Nutritional and Herbal Therapies for Dysmenorrhea

Nutritional and Herbal Therapies for Dysmenorrhea

Dysmenorrhea, or pain associated with menstruation, is extremely common, occurring at least occasionally in almost all women. Pain is most often characterized by uterine cramping and lower back discomfort. It usually begins just prior to or at the onset of menstruation, and may last from a few hours to a day or more. This condition can range from mildly inconvenient to temporarily disabling. By adhering to the following nutritional guidelines and taking certain supplements and herbs, however, you many be able to reduce the pain and discomfort of dysmenorrhea.


  • Increase intake of essential fatty acids (found in cold-water fish, nuts, and seeds).
  • Reduce intake of saturated fats (found in meat and dairy products).
  • Eliminate refined foods, sugar, and foods that contain methylxanthines (such as coffee and chocolate).
  • Increase intake of fresh fruits and vegetables, and whole grains.


  • Magnesium (400 mg per day) and vitamin B6 (100 mg per day), when taken throughout the menstrual cycle, can promote hormone production and relaxation. During menstruation, higher doses can be used (magnesium: up to 600 mg per day; vitamin B6: up to 300 mg per day) for pain relief.
  • Vitamin E (400 to 800 IU per day) can help to improve blood flow to muscles.
  • Omega-3 oils (1,000 to 1,500 mg one to two times per day; found in flaxseed, borage, and evening primrose oil) can help reduce inflammation and promote hormone production.
  • Niacinamide (50 mg twice a day) can reduce pain. Begin seven days before menstruation and continue throughout. Taking rutin (60 mg per day) and vitamin C (300 mg per day) at the same time may help to increase the effects of niacinamide.


Herbs can be used as dried extracts (capsules, tablets, powders), teas, or tinctures. Teas should be made with 1 teaspoon herb per cup of hot water. Steep covered 5 to 10 minutes for leaf or flowers, and 10 to 20 minutes for roots. Drink 2 to 4 cups per day. Tinctures are preparations made from alcohol (or water and alcohol), containing an herb strength of 1 part herb to 5 parts solvent or 1 part herb to 10 parts solvent.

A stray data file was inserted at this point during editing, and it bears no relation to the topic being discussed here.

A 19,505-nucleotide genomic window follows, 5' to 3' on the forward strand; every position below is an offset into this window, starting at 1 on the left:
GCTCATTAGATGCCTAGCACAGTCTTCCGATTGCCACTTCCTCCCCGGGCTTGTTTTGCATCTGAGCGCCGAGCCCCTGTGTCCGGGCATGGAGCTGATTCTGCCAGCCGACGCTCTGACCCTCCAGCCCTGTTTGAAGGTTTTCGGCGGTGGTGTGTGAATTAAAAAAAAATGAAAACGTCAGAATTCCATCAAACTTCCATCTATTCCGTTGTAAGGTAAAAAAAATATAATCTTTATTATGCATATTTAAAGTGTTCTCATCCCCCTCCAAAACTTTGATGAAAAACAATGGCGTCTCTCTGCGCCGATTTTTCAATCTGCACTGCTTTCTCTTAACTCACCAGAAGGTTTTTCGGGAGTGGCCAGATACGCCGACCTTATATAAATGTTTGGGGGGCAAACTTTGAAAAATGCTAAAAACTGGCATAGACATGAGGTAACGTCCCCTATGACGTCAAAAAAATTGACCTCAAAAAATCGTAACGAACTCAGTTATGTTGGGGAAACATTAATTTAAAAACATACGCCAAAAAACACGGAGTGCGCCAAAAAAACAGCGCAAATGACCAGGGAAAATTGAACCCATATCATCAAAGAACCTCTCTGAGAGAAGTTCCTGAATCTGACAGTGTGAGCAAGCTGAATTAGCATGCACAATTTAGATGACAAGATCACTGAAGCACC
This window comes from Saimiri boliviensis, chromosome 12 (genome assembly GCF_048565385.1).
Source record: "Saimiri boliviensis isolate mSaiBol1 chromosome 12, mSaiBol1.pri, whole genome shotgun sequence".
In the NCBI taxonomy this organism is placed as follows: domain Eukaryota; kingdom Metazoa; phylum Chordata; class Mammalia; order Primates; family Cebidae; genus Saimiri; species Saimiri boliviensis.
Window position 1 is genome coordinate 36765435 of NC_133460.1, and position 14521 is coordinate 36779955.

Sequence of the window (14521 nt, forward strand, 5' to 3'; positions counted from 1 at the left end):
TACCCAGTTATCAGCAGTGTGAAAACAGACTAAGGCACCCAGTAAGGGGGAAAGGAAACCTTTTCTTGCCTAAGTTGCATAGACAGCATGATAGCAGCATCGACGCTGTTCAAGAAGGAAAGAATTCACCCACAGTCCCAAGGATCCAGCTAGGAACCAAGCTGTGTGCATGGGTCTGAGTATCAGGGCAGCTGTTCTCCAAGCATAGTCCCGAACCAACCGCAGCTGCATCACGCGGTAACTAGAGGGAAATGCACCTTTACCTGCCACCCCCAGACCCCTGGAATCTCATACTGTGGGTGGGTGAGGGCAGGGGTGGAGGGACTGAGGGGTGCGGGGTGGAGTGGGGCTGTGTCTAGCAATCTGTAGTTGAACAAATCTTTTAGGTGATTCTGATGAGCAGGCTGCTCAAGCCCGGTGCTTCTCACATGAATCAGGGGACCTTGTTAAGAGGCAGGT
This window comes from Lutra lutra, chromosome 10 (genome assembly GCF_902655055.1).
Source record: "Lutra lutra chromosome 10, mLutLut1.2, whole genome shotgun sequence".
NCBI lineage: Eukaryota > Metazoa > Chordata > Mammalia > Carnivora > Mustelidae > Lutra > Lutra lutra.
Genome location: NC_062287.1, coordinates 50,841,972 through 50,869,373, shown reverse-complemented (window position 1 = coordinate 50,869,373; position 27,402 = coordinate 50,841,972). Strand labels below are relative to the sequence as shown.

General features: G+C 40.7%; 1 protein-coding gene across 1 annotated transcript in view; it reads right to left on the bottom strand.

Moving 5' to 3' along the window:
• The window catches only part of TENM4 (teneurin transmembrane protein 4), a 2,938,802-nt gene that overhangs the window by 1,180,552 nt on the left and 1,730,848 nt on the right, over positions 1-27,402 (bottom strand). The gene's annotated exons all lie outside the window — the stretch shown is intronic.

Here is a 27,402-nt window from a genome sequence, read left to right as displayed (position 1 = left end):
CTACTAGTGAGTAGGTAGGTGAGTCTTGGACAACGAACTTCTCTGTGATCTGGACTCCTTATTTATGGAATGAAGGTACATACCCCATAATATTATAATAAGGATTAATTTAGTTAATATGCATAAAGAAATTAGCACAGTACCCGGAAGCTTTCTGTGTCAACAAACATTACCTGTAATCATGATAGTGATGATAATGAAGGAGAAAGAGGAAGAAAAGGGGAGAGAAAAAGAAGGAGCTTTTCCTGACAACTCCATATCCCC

• Chaste tree (Vitex agnus-castus) and black cohosh (Cimicifuga racemosa) reduces pain; take 30 drops of tincture for each one, twice a day.
  • Red raspberry (Rubus idaeus) tea strengthens uterine tissue.
  • Cramp bark (Viburnum opulus), black cohosh, Jamaica dogwood (Piscidia erythrina), and wild yam (Dioscorea villosa) can be used together in equal parts tincture to relieve pain and cramping. Use 20 drops every half an hour for four doses, then as needed up to eight doses per day for seven days.

Be sure to talk with your physician or pharmacist to best determine which herbal or nutritional supplements are for you. Some supplements should not be taken if you have certain medical conditions or are taking particular prescription medications.


Integrative Medicine Access: Professional Reference to Conditions, Herbs & Supplements. Newton, Mass: Integrative Medicine Communications; 2000.

Review Date: September 2000
Reviewed By: Integrative Medicine editorial

Copyright © 2004 A.D.A.M., Inc

The publisher does not accept any responsibility for the accuracy of the information or the consequences arising from the application, use, or misuse of any of the information contained herein, including any injury and/or damage to any person or property as a matter of product liability, negligence, or otherwise. No warranty, expressed or implied, is made in regard to the contents of this material. No claims or endorsements are made for any drugs or compounds currently marketed or in investigative use. This material is not intended as a guide to self-medication. The reader is advised to discuss the information provided here with a doctor, pharmacist, nurse, or other authorized healthcare practitioner and to check product information (including package inserts) regarding dosage, precautions, warnings, interactions, and contraindications before administering any drug, herb, or supplement discussed herein.

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